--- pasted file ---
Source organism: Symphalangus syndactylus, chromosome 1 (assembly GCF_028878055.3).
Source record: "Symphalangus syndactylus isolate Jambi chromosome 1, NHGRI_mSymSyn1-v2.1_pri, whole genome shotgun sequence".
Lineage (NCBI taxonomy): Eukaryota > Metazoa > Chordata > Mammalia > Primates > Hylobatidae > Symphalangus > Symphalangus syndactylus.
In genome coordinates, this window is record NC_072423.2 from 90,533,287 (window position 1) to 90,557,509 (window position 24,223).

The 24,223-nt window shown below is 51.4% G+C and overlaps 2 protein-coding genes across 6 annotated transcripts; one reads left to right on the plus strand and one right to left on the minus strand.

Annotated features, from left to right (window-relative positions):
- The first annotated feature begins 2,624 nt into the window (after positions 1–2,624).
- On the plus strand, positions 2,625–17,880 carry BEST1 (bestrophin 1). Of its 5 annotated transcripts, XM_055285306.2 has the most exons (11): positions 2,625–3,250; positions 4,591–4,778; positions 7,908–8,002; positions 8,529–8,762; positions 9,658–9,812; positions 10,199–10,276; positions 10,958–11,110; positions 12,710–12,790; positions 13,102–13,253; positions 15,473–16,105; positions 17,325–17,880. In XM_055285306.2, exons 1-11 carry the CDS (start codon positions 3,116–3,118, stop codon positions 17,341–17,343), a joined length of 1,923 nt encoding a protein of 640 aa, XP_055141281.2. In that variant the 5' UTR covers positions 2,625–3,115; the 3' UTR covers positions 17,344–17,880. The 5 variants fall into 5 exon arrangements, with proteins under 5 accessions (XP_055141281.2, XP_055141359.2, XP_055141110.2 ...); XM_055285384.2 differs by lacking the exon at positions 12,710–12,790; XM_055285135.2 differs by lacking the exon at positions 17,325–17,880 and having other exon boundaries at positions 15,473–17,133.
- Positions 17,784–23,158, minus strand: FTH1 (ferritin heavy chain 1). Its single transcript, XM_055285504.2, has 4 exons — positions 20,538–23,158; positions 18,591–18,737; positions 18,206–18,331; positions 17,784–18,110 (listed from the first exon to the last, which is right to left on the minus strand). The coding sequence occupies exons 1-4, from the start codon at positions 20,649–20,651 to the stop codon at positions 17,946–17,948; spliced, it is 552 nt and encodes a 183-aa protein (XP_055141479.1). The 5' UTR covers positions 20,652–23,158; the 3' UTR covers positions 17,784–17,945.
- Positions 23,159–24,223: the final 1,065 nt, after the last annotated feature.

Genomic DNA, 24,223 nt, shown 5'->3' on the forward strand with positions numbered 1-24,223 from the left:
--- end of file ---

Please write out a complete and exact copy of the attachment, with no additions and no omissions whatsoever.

Source organism: Symphalangus syndactylus, chromosome 1 (assembly GCF_028878055.3).
Source record: "Symphalangus syndactylus isolate Jambi chromosome 1, NHGRI_mSymSyn1-v2.1_pri, whole genome shotgun sequence".
Lineage (NCBI taxonomy): Eukaryota > Metazoa > Chordata > Mammalia > Primates > Hylobatidae > Symphalangus > Symphalangus syndactylus.
In genome coordinates, this window is record NC_072423.2 from 90,533,287 (window position 1) to 90,557,509 (window position 24,223).

The 24,223-nt window shown below is 51.4% G+C and overlaps 2 protein-coding genes across 6 annotated transcripts; one reads left to right on the plus strand and one right to left on the minus strand.

Annotated features, from left to right (window-relative positions):
- The first annotated feature begins 2,624 nt into the window (after positions 1–2,624).
- On the plus strand, positions 2,625–17,880 carry BEST1 (bestrophin 1). Of its 5 annotated transcripts, XM_055285306.2 has the most exons (11): positions 2,625–3,250; positions 4,591–4,778; positions 7,908–8,002; positions 8,529–8,762; positions 9,658–9,812; positions 10,199–10,276; positions 10,958–11,110; positions 12,710–12,790; positions 13,102–13,253; positions 15,473–16,105; positions 17,325–17,880. In XM_055285306.2, exons 1-11 carry the CDS (start codon positions 3,116–3,118, stop codon positions 17,341–17,343), a joined length of 1,923 nt encoding a protein of 640 aa, XP_055141281.2. In that variant the 5' UTR covers positions 2,625–3,115; the 3' UTR covers positions 17,344–17,880. The 5 variants fall into 5 exon arrangements, with proteins under 5 accessions (XP_055141281.2, XP_055141359.2, XP_055141110.2 ...); XM_055285384.2 differs by lacking the exon at positions 12,710–12,790; XM_055285135.2 differs by lacking the exon at positions 17,325–17,880 and having other exon boundaries at positions 15,473–17,133.
- Positions 17,784–23,158, minus strand: FTH1 (ferritin heavy chain 1). Its single transcript, XM_055285504.2, has 4 exons — positions 20,538–23,158; positions 18,591–18,737; positions 18,206–18,331; positions 17,784–18,110 (listed from the first exon to the last, which is right to left on the minus strand). The coding sequence occupies exons 1-4, from the start codon at positions 20,649–20,651 to the stop codon at positions 17,946–17,948; spliced, it is 552 nt and encodes a 183-aa protein (XP_055141479.1). The 5' UTR covers positions 20,652–23,158; the 3' UTR covers positions 17,784–17,945.
- Positions 23,159–24,223: the final 1,065 nt, after the last annotated feature.

Genomic DNA, 24,223 nt, shown 5'->3' on the forward strand with positions numbered 1-24,223 from the left: